"The benefits may outweigh the cost of establishing a Special Needs Trust," Anderson stresses, "because the risks of not having one are so great." Risks include:

* having no source of income to take care of yourself when others who now care for you are no longer available to do so,

* losing government benefits you now receive because you've exceeded resource limitations (or being ineligible to qualify for benefits later when you need them), and

* losing your money and other assets to creditors.

I just want to set up a trust and not worry about it again.

It can be a relief to finally have an SNT in place. But once you create it, it's prudent to review it at least annually with your Special Care Planner (or other financial professional) and your attorney, and certainly whenever a major issue arises. You might include others in the review process, or have them meet on your behalf - your trustee or trust advisory committee (a group of individuals you choose to work with a corporate trustee), a family member or caregiver, or other people involved in your well being.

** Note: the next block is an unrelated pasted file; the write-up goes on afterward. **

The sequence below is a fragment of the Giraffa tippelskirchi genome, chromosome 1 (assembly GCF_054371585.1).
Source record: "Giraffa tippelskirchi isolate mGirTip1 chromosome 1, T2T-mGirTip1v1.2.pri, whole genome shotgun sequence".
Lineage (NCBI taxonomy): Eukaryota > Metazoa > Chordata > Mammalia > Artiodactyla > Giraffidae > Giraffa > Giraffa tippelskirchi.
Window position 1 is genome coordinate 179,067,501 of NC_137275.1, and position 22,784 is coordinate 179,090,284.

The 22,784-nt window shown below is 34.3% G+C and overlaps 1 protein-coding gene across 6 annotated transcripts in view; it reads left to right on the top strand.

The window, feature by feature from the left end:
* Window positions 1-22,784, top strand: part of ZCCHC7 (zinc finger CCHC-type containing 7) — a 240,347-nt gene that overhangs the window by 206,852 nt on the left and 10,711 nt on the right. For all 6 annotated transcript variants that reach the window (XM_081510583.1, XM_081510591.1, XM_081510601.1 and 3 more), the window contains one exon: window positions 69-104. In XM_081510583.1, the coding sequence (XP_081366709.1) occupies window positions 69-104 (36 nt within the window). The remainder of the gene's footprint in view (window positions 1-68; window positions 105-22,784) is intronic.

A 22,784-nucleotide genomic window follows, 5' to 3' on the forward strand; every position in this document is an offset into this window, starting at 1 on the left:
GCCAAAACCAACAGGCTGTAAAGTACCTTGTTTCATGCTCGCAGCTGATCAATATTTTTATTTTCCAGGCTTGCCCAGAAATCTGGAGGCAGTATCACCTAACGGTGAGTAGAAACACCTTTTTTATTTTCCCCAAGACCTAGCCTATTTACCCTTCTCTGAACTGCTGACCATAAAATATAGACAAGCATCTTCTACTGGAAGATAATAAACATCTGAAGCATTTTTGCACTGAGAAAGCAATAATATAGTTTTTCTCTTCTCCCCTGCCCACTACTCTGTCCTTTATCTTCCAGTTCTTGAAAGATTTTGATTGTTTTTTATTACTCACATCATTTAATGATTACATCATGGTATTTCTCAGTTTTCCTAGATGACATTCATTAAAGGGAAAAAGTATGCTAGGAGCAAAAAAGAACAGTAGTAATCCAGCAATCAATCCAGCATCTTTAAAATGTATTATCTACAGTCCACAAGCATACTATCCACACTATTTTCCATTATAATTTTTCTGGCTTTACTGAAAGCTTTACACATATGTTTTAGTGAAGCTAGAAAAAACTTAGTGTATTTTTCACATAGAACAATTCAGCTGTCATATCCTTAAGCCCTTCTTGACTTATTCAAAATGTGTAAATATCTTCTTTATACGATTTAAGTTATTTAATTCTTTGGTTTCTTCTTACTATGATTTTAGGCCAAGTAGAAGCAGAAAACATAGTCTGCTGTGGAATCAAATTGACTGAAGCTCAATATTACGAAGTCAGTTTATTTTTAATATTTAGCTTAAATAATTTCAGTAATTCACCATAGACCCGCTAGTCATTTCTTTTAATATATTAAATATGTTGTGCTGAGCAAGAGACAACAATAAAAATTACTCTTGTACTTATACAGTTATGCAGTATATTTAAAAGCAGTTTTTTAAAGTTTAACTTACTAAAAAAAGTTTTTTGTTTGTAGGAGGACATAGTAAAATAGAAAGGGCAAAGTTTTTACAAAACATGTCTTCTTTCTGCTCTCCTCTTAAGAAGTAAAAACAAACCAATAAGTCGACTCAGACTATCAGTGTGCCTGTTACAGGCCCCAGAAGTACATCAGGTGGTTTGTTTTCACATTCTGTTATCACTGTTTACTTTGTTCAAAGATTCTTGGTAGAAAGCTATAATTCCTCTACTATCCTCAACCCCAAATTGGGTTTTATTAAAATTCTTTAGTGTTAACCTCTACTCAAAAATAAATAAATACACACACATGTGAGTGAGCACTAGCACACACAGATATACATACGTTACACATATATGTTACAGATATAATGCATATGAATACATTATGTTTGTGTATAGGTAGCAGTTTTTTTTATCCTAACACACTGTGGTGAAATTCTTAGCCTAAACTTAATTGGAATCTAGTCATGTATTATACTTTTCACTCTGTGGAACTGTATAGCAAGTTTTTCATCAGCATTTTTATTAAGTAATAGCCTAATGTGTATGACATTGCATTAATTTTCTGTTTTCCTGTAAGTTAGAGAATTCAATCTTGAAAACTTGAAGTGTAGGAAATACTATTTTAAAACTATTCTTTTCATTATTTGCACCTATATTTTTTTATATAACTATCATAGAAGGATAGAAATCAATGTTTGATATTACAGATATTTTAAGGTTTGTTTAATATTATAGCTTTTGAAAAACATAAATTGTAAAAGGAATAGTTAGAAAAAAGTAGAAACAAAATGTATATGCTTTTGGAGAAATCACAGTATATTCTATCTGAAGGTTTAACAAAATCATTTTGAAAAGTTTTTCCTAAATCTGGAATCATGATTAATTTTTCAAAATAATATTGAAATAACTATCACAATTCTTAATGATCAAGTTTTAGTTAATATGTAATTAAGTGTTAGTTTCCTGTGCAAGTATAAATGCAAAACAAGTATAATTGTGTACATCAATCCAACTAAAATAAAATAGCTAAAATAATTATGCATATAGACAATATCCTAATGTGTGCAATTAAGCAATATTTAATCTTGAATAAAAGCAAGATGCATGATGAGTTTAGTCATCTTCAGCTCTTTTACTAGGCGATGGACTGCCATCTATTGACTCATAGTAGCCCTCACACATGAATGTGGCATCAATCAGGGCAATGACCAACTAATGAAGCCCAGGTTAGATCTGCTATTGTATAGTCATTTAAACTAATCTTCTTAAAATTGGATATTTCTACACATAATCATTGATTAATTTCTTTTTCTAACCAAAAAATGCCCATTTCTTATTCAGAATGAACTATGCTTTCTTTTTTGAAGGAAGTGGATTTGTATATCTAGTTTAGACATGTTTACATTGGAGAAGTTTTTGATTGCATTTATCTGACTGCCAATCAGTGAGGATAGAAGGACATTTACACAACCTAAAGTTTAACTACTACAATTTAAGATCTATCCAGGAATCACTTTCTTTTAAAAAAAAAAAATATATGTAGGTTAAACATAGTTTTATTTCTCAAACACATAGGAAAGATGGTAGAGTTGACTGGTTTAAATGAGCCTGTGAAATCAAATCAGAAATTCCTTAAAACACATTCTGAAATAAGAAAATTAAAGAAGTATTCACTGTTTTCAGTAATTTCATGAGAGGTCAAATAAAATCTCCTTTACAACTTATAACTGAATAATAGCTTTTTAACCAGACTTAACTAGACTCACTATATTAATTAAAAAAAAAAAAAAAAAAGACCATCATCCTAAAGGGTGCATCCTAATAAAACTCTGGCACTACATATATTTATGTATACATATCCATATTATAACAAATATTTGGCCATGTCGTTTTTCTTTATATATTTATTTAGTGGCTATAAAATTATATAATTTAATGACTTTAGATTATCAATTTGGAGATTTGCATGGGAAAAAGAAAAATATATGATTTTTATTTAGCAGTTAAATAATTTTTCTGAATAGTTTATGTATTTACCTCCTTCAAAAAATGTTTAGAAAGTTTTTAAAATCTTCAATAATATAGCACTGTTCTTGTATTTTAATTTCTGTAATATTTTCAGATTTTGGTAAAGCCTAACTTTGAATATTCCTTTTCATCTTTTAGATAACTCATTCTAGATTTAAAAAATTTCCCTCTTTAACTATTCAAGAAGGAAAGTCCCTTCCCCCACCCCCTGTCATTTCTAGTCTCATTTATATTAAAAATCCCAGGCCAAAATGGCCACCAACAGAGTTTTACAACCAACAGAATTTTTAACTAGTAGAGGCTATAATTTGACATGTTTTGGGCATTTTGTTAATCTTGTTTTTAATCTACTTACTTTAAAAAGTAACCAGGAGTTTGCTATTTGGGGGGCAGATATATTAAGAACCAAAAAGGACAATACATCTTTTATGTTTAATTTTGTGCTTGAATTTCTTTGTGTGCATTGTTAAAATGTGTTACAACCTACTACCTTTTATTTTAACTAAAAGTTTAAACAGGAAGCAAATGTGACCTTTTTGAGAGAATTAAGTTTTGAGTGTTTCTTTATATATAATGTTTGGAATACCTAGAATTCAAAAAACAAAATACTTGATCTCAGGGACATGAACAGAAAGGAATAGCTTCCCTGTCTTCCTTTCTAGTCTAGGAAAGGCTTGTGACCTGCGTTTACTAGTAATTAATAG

Life events or changes that can affect your trust include marriage, divorce, births of children, moving to a new location, transportation needs, significant changes in care that's needed, and housing needs. Sometimes moving out of the state in which you created your trust can affect the trust - for instance, how funds may be used or how states are paid back for the benefits they've provided.

Get the issues out of the way.

Talk with your financial professional soon. Put your issues on the table, ask the questions you have, and find out if you or your family member should have a Special Needs Trust.

Information of interest to people with disabilities and other special needs and their families.

Financial Planning Update Supported by MassMutual Life Insurance Company

"Chartered Special Needs Consultant - a professional designation awarded to those individuals who've completed 120 hours of academic classes in addition to previously completing the Special Care Planner certification program. The designation was developed by The American College in Bryn Mawr. Pennsylvania. The certification program and the professional designation evolved from MassMutuals SpeciaiCare Program.